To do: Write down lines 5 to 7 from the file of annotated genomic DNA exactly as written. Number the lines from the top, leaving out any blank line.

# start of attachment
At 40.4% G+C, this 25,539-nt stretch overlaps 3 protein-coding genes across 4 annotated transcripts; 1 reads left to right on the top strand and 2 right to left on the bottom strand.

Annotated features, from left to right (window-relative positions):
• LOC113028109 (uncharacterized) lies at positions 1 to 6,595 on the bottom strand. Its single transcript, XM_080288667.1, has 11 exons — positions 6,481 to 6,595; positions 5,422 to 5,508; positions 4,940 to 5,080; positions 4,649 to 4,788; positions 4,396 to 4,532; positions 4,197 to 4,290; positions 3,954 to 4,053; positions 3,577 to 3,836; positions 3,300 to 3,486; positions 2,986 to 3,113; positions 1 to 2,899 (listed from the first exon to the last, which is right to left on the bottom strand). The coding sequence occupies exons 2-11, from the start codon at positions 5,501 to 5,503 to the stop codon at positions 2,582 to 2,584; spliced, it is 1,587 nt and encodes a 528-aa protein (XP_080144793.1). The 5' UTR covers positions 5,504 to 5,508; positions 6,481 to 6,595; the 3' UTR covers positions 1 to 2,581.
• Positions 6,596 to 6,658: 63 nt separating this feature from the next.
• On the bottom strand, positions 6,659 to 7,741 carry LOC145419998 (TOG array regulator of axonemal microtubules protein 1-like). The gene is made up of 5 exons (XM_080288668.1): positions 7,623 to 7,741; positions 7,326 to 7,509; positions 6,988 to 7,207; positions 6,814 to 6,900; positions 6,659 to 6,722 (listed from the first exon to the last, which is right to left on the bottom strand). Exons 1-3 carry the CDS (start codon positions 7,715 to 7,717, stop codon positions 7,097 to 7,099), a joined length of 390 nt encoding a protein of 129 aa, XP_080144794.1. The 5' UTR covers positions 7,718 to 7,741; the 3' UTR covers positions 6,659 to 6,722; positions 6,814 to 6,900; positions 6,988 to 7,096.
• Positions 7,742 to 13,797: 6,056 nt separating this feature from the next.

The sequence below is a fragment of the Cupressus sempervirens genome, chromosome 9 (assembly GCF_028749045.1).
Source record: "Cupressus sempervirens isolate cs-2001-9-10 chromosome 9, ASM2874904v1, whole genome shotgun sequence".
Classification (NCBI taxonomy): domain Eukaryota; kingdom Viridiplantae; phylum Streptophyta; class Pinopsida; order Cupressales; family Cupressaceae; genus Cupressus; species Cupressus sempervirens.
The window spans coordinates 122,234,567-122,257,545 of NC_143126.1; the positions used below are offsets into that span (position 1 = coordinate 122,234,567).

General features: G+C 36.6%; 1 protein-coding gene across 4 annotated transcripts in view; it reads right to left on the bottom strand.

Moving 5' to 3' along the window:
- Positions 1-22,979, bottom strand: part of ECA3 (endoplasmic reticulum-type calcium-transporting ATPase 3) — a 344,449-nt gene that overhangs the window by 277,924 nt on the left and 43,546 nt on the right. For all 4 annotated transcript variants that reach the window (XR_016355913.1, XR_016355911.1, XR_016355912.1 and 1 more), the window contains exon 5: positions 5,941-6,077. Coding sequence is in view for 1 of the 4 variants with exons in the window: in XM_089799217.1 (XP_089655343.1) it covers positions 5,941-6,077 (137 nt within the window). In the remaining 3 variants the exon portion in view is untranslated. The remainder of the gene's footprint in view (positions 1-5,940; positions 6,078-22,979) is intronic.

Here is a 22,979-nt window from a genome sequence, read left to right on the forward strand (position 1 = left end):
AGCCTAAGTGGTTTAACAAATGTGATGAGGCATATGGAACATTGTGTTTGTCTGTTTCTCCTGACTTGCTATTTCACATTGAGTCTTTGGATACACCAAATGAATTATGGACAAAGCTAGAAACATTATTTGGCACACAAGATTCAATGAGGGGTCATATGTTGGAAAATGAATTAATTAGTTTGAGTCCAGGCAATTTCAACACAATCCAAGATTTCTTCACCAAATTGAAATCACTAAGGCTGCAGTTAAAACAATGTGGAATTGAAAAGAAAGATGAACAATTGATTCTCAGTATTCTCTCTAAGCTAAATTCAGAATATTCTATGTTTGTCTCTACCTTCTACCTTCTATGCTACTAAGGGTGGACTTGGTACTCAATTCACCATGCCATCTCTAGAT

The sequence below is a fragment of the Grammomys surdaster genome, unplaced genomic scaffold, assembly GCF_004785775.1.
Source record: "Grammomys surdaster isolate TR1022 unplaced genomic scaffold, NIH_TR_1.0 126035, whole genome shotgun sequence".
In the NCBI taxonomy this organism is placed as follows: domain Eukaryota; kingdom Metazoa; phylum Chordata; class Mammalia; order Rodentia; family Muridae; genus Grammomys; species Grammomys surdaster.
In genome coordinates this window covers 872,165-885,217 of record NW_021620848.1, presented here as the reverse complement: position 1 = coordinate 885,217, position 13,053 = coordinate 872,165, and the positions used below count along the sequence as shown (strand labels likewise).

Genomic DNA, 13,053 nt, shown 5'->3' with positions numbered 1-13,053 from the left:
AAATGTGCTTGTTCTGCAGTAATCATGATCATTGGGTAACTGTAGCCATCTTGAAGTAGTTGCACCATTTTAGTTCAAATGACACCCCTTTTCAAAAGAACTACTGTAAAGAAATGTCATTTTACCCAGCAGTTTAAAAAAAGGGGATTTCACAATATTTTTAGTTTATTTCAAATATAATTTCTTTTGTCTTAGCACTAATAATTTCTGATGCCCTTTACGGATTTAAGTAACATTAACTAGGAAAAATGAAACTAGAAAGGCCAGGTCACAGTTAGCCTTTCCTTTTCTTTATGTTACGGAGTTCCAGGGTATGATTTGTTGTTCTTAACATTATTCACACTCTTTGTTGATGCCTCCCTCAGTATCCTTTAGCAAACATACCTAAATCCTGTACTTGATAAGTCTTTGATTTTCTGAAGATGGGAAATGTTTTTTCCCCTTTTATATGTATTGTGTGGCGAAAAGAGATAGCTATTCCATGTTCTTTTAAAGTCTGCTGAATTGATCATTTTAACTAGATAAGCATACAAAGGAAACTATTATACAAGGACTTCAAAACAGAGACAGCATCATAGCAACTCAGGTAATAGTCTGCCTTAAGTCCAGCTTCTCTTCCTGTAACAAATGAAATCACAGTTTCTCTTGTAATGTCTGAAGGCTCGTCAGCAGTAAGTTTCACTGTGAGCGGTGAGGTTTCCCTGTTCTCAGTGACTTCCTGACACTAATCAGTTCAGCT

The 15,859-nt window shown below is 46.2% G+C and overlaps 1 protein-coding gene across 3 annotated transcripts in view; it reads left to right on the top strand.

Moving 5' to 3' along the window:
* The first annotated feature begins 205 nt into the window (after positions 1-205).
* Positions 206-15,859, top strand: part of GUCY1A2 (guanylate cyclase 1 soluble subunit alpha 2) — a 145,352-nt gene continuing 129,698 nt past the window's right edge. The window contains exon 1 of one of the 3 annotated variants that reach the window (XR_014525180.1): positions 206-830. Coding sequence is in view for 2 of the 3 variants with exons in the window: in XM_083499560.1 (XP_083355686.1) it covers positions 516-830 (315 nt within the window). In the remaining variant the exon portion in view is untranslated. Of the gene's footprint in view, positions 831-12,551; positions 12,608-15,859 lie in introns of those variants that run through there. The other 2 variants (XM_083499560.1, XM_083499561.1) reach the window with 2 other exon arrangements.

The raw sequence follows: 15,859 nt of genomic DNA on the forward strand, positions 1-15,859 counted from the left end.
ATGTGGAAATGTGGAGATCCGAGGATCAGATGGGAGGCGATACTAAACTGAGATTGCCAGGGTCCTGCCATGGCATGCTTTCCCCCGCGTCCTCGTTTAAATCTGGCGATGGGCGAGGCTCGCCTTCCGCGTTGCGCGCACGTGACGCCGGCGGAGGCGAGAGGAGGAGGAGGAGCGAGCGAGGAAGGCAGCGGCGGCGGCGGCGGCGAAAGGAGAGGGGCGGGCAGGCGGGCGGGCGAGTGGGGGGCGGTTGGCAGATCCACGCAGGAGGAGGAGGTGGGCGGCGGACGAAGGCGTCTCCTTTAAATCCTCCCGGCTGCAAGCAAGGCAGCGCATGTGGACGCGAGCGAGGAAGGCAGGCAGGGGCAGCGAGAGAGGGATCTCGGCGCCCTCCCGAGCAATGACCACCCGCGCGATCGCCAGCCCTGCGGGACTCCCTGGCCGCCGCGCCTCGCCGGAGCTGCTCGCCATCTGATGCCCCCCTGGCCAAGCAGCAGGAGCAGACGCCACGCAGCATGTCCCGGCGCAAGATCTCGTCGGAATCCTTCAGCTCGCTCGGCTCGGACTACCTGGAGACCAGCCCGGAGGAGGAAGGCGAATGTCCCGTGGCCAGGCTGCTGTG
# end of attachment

• On the bottom strand, positions 6,659 to 7,741 carry LOC145419998 (TOG array regulator of axonemal microtubules protein 1-like). The gene is made up of 5 exons (XM_080288668.1): positions 7,623 to 7,741; positions 7,326 to 7,509; positions 6,988 to 7,207; positions 6,814 to 6,900; positions 6,659 to 6,722 (listed from the first exon to the last, which is right to left on the bottom strand). Exons 1-3 carry the CDS (start codon positions 7,715 to 7,717, stop codon positions 7,097 to 7,099), a joined length of 390 nt encoding a protein of 129 aa, XP_080144794.1. The 5' UTR covers positions 7,718 to 7,741; the 3' UTR covers positions 6,659 to 6,722; positions 6,814 to 6,900; positions 6,988 to 7,096.
• Positions 7,742 to 13,797: 6,056 nt separating this feature from the next.

The sequence below is a fragment of the Cupressus sempervirens genome, chromosome 9 (assembly GCF_028749045.1).